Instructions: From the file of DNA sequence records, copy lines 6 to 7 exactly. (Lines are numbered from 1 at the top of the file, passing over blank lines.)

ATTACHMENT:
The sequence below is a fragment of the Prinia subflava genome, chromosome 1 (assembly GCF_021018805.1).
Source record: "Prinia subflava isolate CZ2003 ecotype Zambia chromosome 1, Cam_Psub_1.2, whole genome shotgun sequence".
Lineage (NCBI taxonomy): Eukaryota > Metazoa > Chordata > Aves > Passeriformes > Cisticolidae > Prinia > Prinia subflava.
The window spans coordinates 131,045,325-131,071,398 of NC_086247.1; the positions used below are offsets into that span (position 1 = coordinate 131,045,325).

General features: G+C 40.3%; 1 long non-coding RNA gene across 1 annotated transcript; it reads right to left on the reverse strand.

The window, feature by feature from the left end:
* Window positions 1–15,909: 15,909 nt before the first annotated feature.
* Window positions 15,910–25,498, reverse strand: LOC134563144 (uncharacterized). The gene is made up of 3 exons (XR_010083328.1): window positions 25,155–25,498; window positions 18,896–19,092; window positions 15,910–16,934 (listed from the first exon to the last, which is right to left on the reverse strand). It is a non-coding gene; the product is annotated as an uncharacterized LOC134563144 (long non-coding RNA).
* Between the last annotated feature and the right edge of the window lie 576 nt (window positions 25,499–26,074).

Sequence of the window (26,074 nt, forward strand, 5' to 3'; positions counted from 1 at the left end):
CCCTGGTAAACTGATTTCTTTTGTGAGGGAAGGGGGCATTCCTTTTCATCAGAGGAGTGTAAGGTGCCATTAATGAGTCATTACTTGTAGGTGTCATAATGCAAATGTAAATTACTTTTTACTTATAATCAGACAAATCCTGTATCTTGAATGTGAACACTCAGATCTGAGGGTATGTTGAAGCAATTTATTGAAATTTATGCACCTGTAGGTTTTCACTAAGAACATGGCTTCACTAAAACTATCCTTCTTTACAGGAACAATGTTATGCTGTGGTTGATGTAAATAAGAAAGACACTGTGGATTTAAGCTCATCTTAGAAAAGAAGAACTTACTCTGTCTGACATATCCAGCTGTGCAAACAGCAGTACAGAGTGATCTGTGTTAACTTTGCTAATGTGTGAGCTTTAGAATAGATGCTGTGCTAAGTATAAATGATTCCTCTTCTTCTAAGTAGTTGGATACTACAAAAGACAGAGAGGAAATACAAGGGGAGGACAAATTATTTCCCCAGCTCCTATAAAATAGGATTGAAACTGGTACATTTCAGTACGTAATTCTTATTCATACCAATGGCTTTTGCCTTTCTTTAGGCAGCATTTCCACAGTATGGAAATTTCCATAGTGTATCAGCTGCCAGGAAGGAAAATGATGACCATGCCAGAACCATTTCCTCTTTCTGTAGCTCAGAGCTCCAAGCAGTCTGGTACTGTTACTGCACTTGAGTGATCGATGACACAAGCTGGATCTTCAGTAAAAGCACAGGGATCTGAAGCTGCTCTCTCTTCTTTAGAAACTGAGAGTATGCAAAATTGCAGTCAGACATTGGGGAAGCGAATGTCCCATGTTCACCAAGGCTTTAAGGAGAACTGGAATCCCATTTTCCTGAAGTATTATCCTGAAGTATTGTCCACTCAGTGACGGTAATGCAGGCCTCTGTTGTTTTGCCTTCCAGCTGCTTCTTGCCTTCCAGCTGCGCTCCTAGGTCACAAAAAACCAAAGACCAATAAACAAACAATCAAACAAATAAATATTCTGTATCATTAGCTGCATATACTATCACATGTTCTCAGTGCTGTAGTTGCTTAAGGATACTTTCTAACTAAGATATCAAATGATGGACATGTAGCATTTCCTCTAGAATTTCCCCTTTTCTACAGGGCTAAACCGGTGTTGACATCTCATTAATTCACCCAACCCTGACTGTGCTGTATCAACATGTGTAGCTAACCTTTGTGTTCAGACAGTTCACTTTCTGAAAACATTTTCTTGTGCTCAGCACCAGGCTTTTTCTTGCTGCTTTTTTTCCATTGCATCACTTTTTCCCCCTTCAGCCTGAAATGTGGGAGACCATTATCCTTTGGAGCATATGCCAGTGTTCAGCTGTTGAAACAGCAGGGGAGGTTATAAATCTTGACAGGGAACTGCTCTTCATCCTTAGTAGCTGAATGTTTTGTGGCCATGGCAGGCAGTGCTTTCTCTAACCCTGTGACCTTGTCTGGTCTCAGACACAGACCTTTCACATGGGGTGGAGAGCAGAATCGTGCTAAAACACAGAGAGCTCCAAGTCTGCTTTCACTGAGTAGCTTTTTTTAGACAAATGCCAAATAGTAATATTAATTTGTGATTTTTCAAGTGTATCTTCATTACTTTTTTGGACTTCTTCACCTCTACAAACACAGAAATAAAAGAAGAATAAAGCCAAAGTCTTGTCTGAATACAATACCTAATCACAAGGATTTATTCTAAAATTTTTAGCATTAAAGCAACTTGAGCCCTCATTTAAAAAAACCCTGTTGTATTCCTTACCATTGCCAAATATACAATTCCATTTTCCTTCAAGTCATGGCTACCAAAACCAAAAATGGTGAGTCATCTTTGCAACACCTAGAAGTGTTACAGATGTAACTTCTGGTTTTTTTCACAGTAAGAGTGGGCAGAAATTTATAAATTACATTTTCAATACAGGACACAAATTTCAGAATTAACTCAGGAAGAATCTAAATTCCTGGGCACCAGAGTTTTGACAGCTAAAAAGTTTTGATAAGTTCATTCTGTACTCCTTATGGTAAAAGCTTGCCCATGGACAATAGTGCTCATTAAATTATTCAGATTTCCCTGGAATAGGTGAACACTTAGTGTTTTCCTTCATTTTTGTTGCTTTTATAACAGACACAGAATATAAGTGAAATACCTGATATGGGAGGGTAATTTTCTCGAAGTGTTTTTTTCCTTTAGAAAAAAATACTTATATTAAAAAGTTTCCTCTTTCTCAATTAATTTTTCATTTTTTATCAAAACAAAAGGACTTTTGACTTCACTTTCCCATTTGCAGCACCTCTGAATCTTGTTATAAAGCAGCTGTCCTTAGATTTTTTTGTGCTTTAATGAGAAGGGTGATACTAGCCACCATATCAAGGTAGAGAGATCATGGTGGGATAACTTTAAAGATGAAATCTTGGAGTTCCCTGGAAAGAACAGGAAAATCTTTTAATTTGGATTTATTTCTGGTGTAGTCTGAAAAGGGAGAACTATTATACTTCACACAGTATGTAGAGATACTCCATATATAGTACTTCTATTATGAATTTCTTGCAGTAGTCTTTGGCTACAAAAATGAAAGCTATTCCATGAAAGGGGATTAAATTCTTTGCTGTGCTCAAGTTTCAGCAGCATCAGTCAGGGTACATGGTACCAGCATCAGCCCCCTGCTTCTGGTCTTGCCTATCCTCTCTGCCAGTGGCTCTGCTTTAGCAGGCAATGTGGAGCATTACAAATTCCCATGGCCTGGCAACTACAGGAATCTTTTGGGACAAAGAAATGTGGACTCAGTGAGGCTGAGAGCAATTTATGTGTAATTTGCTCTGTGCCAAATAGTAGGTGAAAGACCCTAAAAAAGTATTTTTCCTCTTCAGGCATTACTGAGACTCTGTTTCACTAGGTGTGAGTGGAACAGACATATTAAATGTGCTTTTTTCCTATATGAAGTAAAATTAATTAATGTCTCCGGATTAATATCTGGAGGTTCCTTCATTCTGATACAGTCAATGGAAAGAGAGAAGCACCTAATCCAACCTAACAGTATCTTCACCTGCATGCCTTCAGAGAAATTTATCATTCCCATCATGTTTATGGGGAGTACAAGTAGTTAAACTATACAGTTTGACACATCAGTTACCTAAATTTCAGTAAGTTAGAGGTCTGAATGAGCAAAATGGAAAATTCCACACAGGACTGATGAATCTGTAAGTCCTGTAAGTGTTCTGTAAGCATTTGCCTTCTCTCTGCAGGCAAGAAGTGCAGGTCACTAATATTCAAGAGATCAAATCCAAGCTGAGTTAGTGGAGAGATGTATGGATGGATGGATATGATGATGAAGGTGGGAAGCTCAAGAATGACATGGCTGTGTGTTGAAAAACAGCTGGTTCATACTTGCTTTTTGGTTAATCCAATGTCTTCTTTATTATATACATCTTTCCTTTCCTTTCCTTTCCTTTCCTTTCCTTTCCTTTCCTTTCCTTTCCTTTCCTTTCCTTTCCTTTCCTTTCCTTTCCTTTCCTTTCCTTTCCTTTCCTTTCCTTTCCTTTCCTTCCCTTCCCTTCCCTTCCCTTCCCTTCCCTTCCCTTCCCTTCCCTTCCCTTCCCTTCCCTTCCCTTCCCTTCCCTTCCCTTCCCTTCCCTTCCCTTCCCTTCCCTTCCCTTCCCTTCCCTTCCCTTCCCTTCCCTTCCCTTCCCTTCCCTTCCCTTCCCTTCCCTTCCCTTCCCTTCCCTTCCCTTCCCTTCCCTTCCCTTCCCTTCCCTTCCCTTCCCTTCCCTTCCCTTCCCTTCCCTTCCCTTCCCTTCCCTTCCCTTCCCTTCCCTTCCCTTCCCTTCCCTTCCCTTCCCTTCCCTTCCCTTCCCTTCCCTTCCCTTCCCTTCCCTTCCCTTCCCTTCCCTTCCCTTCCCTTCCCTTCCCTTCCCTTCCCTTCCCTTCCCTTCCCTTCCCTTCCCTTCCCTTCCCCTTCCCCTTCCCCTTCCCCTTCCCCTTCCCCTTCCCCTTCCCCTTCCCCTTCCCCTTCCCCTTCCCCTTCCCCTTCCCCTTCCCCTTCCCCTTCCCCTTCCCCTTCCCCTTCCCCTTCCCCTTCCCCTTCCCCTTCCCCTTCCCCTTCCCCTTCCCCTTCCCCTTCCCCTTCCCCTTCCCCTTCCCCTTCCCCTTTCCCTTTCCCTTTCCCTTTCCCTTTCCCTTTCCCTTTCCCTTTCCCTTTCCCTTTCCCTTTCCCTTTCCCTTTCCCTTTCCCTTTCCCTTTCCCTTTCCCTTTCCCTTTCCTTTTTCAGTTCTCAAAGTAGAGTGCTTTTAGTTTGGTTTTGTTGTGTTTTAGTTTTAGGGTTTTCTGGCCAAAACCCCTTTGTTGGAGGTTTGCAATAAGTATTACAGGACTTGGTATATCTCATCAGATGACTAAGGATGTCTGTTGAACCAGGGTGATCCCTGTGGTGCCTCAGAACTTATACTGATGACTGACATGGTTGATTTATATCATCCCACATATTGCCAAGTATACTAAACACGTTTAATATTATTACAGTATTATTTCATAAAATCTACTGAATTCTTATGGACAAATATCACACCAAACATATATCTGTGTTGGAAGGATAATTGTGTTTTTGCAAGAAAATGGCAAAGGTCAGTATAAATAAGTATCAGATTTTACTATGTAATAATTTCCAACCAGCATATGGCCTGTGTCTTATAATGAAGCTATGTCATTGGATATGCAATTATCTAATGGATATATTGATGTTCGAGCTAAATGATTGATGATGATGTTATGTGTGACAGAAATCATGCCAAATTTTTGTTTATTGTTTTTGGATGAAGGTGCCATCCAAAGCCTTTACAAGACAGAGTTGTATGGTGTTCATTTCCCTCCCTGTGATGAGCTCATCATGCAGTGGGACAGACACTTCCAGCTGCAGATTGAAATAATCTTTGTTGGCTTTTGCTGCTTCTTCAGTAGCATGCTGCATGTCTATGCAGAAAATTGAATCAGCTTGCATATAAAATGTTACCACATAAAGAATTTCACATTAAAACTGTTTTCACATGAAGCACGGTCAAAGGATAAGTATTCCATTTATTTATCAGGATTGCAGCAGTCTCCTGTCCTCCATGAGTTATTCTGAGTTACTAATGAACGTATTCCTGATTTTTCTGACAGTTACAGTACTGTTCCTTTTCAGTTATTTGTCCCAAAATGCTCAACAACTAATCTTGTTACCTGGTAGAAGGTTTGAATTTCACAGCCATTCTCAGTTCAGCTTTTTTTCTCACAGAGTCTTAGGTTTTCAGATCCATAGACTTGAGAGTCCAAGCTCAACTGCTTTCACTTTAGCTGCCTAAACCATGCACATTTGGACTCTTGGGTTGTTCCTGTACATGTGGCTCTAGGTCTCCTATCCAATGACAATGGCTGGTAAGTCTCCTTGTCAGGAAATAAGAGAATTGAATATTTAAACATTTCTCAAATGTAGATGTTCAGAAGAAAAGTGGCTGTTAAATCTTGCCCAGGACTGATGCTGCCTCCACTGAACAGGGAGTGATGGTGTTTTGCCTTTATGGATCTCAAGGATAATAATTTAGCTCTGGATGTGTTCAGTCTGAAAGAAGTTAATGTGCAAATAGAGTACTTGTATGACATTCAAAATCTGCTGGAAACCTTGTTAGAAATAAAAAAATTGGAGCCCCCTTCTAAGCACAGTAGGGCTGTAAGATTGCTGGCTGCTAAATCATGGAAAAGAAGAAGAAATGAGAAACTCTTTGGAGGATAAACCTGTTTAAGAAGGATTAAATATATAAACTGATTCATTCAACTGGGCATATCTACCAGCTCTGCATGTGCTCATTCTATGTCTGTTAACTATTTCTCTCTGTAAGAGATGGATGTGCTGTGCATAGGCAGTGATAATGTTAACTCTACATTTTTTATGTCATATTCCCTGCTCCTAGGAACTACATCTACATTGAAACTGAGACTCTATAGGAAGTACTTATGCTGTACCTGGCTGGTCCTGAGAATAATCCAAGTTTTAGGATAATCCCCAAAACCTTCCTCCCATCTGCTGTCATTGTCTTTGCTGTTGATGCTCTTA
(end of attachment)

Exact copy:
The window, feature by feature from the left end:
* Window positions 1–15,909: 15,909 nt before the first annotated feature.